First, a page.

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Hiroshima

Country
Japan
State
Hiroshima
City
Hiroshima
Type of Location
Multiple
About Location

Hiroshima is the capital of Hiroshima Prefecture, and the largest city in the Chugoku region of western Honshu, the largest island of Japan.It became best known as the first city in history to be destroyed by a nuclear weapon when the United States Army Air Forces (USAAF) dropped an atomic bomb on it at 8:15 A.M. on August 6, 1945,near the end of World War II.Hiroshima gained city status on April 1, 1889.On April 1, 1980,Hiroshima became a designated city.The city's current mayor is Kazumi Matsui.

Hiroshima was founded on the river delta coastline of the Seto Inland Sea in 1589 by the powerful warlord Mori Terumoto, who made it his capital after leaving Koriyama Castle in Aki Province. Hiroshima Castle was quickly built, and Terumoto moved in in 1593.Terumoto was on the losing side at the Battle of Sekigahara.The winner, Tokugawa Ieyasu, deprived Mori Terumoto of most of his fiefs including Hiroshima and gave Aki province to Masanori Fukushima, a daimyo who had supported Tokugawa.The castle passed to Asano Nagaakira in 1619, and Asano was appointed the daimyo of this area. Under Asano rule, the city prospered, developed, and expanded, with few military conflicts or disturbances.Asano's descendants continued to rule until the Meiji Restoration in 1868.Hiroshima served as the capital of Hiroshima Domain during the Tokugawa period.

After the han was abolished in 1871, the city became the capital of Hiroshima prefecture. Hiroshima became a major urban center during the imperial period as the Japanese economy shifted from primarily rural to urban industries.During 1870s, one of the seven government-sponsored English language schools was established in Hiroshima.Ujina Harbor was constructed through the efforts of Hiroshima Governor Sadaaki Senda in the 1880s, allowing Hiroshima to become an important port city.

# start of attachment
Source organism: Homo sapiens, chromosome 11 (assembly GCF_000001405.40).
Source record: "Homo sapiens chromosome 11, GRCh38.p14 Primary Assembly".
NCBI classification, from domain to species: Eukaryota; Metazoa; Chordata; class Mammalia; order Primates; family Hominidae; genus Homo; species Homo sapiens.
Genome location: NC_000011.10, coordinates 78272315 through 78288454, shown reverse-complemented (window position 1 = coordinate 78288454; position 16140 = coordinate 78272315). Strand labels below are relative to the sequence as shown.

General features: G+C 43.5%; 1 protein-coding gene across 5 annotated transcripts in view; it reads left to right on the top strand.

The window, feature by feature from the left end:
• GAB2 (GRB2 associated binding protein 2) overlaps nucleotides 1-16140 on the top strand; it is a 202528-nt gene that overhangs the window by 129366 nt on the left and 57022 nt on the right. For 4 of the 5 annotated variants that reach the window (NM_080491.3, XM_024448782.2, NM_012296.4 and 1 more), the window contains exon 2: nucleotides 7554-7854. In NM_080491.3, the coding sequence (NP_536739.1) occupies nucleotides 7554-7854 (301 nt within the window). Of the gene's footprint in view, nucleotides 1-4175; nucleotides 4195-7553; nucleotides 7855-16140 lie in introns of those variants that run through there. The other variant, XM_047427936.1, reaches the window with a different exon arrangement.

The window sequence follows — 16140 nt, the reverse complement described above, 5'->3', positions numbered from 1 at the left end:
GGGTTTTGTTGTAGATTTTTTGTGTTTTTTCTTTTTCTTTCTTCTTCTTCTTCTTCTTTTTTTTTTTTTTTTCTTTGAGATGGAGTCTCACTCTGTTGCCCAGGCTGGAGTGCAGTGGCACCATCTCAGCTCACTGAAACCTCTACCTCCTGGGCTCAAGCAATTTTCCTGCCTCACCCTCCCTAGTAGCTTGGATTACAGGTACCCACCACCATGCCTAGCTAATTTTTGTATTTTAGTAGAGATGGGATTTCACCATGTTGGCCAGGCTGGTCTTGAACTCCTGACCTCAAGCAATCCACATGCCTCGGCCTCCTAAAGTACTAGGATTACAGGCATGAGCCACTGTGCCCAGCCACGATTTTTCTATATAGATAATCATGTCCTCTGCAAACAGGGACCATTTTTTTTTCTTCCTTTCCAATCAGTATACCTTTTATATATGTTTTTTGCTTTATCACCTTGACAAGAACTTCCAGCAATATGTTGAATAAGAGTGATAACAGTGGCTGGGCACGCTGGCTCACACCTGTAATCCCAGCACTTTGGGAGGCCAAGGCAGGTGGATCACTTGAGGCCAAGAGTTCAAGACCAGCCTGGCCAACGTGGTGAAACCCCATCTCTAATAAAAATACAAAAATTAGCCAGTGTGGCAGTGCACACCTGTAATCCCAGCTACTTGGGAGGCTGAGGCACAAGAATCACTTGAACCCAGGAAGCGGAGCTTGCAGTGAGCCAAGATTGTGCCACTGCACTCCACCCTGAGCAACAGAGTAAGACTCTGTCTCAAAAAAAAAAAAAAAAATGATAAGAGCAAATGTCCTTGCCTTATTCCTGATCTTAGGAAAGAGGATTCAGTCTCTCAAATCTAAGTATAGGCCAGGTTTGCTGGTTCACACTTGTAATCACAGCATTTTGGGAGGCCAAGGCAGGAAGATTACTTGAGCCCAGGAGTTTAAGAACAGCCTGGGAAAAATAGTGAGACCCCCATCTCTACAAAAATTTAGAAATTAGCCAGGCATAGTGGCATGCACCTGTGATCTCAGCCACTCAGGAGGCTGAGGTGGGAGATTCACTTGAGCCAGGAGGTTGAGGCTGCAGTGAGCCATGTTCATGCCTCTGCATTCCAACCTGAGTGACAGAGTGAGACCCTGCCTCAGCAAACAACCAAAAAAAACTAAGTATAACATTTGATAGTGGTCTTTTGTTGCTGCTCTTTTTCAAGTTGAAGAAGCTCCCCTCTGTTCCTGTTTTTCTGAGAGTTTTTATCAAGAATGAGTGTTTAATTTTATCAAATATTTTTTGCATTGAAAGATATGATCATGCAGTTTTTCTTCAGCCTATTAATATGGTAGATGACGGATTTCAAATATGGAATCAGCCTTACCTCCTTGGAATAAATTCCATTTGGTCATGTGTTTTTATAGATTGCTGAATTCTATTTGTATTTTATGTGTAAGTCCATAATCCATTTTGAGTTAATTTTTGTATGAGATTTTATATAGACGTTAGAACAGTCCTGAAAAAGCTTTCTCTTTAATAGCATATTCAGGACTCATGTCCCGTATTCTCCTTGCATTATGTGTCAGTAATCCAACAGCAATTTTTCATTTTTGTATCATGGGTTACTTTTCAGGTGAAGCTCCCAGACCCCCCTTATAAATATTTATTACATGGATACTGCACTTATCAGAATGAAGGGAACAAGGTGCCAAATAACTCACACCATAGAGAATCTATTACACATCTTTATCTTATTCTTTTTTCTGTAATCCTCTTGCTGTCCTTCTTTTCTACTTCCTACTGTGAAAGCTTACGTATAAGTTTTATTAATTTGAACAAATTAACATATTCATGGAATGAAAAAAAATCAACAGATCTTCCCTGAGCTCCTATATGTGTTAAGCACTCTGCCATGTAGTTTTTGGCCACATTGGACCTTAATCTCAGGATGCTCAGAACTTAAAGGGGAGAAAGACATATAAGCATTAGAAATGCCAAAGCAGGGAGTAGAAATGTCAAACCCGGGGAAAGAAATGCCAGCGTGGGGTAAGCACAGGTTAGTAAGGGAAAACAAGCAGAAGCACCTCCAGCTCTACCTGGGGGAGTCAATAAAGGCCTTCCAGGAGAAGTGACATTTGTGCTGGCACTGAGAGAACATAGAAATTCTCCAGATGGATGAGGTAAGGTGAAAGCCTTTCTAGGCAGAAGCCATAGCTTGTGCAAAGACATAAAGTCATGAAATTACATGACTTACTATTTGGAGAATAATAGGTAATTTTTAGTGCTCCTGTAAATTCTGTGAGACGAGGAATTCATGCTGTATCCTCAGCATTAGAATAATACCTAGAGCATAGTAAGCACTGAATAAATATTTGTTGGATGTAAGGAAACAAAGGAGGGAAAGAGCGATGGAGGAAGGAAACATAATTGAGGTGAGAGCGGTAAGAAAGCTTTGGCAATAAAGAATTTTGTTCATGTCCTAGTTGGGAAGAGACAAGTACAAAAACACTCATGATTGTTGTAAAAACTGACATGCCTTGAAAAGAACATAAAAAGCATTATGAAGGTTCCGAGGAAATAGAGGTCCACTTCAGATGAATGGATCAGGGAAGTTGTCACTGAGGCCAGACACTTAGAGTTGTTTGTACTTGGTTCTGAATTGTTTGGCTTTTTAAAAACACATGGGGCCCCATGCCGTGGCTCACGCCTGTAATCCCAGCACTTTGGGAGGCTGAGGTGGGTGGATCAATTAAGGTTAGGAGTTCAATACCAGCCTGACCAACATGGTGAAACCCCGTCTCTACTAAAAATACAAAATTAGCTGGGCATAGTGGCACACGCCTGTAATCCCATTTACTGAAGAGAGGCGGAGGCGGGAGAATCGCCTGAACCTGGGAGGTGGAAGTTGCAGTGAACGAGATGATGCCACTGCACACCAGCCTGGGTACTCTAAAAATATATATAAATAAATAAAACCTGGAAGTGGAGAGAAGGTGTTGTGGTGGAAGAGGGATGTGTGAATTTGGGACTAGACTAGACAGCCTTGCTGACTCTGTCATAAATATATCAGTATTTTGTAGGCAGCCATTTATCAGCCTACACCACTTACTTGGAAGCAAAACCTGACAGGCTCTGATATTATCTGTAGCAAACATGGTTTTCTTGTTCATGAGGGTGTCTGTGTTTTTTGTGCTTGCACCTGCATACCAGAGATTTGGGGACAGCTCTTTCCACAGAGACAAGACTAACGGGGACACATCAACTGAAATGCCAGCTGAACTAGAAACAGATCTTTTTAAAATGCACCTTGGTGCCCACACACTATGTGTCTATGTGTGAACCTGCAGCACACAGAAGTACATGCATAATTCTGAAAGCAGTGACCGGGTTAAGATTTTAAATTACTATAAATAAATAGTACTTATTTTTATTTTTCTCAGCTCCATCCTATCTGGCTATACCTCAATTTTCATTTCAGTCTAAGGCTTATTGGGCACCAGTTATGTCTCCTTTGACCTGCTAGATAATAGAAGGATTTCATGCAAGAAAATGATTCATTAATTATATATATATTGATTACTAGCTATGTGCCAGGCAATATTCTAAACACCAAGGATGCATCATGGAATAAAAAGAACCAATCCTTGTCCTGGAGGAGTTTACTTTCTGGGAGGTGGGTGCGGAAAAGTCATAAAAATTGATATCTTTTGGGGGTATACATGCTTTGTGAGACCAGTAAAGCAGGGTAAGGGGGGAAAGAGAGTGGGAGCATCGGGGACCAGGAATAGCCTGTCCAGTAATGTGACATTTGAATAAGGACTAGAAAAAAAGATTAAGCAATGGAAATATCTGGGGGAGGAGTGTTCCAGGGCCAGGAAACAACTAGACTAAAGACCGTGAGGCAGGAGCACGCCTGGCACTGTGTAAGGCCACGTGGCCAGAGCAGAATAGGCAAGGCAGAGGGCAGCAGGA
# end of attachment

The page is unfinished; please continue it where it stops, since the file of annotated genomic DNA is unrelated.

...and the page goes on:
Hiroshima was proclaimed a City of Peace by the Japanese parliament in 1949,at the initiative of its mayor, Shinzo Hamai (1905–1968).As a result, the city of Hiroshima received more international attention as a desirable location for holding international conferences on peace as well as social issues.As part of that effort, the Hiroshima Interpreters' and Guide's Association (HIGA) was established in 1992 in order to facilitate interpretation for conferences, and the Hiroshima Peace Institute was established in 1998 within the Hiroshima University.The city government continues to advocate the abolition of all nuclear weapons and the Mayor of Hiroshima is the president of Mayors for Peace, an international mayoral organization mobilizing cities and citizens worldwide to abolish and eliminate nuclear weapons by the year 2020 Mayors for Peace 2020 Vision Campaign.



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How to Reach

By Air

Hiroshima Airport, located nearby in the city of Mihara, provides air service within Japan to Tokyo, Sapporo, Okinawa, and Sendai.International air service is provided to Seoul, Guam, Bangkok, Taipei, Shanghai, Beijing, and Dalian.Commuter air service is also available at Hiroshima-Nishi Airport.

By Train

The JR West Hiroshima Station offers inter-city rail service, including Sanyo Shinkansen which provides high speed service between Shin-Osaka and Fukuoka.Sanyo Shinkansen began providing service to Hiroshima in 1975, when the Osaka-Hakata extension opened.Other rail service includes the Sanyo Main Line, Kabe Line, Geibi Line, and Kure Line.

By Ferries

Ferries are operated by JR Miyajima Ferry and Miyajima Matsudai Kisen to Miyajima.Hiroden provides service to Miyajimaguchi Station, which is located near the ferry terminal for service to Miyajima.Hiroshima Port is the main passenger ferry terminal for Hiroshima, with service to Etajima, Matsuyama, and other destinations.There is also an international ferry terminal which has service to Busan and Ulsan in South Korea, Shanghai, Dalian, Qingdao and Ningbo in China, Keelung and Kaohsiung in Taiwan, as well as Hong Kong.There is also a boat taxi service that runs along the ota-gawa channels into the city center.